JONES: Concerto for Tuba and Orchestra (2005). Symphony No. 3 "Palo Duro Canyon" (1992).
Christopher Olka (tuba); Seattle Symphony/Gerard Schwarz.
Naxos 8.559378 TT: 47:36.

Respectable. Samuel Jones has worked all over the country, to a great extent in the academy, and he now finds himself in the Seattle area. His music in general is what I would call mid-century American neoclassical. It lacks a distinctive profile, but it can achieve real poetry.

For me, the strong work on the program is the Tuba Concerto, written as a memorial to aviation engineer James Crowder. For me, Vaughan Williams wrote the masterpiece in very sparse company. It fits the instrument beautifully and exploits its capabilities as both a comedy and a singing instrument. Jones has a more ambitious goal: an heroic concerto in three substantial movements, fast-slow-fast. I find in the first movement the greatest interest and focus, both of which decrease with each successive one. The concerto opens with a Hovhaness-like arabesque line. The second movement -- labeled "Adagietto" -- begins with the sound of the one in Mahler's Fifth and the same general character. Jones interrupts the flow with slashing discords, and the rest of the movement tries to get back to equilibrium. It's good drama, or would be if the discords were all that convincing. They just seem tacked on. The third movement flies all over the place, with the minimum cover of classical rondo. That is, Jones pretty much does what he wants and then returns to a refrain. Some of the episodes contain the most interesting music in the concerto. I particularly liked the duos between the tuba and piccolo, which come off without sounding like a stunt, and the allusions to Wagner's Ring (Crowder enjoyed listening to Wagner as he experimented in his home basement workshop). In all, the concerto gets my respect, although the more modestly-proportioned Vaughan Williams achieves more poetry. Nevertheless, tuba players might enjoy taking it up.

Excepting Copland, Siegmeister, Harris, and Moross, the "Western Landscape" genre has never appealed to me. Recent examples strike me as far too "New Age-y," mooning about amidst the Grandeur of It All. To me, good art aims for something specific rather than high-toned and oracular. Copland gives you the wide-open spaces in Billy the Kid, but he also gives you the saloon piano and gunshots. Harris gives you the vast free range, but he also evokes the loneliness of the men who work that range. It's the lesson of John Ford: sure, the scenery's nice in Monument Valley, even monumental, but the really precious things are the lives of specific people who live there. I don't find Jones's Symphony No. 3 all that evocative of the landscape, although I admit I've seen only photos. Jones also carries a lot of extra-musical baggage with him in this symphony, but fortunately it's mostly in his head, rather than in the score itself. After all, the question really comes down to the quality of the work, rather than the intentions behind it. It's a one-movement deal, divided into four mini-movements, and Jones gets a lot of mileage out of mainly two ideas -- a "canyon" theme and a "plains" theme, both well-varied throughout the work. I find only two bumps in the road: a tape-recorded wind in the opening, depicting -- what else? -- the wind; Comanche themes in the third-movement scherzo's trio. The sound effect shows me that Jones doesn't, for some reason, trust his music, which has nothing to apologize for, and reduces the effect to an unnecessary gimmick. The Comanche music doesn't have much to do with anything else in a fairly tight score and thus becomes extraneous and, I think, a little trendy. Other than that, the work will appeal to many. The themes stick in one's head -- no mean feat. The orchestration, although a little generic, nevertheless sounds well.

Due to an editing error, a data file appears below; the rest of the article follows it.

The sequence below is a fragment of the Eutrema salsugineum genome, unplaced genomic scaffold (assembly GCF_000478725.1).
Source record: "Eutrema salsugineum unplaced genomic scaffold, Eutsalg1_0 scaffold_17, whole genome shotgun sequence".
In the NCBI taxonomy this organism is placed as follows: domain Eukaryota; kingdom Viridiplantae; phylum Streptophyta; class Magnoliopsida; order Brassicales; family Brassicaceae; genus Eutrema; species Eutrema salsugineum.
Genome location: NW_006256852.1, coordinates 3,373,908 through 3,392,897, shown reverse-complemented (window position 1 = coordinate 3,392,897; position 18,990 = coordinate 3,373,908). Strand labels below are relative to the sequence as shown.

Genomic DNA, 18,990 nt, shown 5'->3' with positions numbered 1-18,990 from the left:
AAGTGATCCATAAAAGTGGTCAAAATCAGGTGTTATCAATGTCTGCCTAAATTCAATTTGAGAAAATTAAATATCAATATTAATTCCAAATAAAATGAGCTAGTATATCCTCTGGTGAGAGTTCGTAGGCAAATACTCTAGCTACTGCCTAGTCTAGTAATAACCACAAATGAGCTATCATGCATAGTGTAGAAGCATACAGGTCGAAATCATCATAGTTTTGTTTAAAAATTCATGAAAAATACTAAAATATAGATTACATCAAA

Conductor Gerard Schwarz has said of both works that they "should be a part of the core of the great American repertoire." I wouldn't go that far. They are certainly attractive, but by no means essential, if you compare them to Copland, Gershwin, Piston, Harris, Schuman, Ives, and so on. I find them both well-written, even inspired to a certain extent, but not really necessary, in the sense that Rodeo or An American in Paris has demanded space in the American jukebox.

Schwarz and the Seattle do a fine job of championing both pieces. I have no idea what constitutes great tuba playing, since I encounter it so rarely, but Christopher Olka convinces me as soloist-hero.

S.G.S. (August 2011)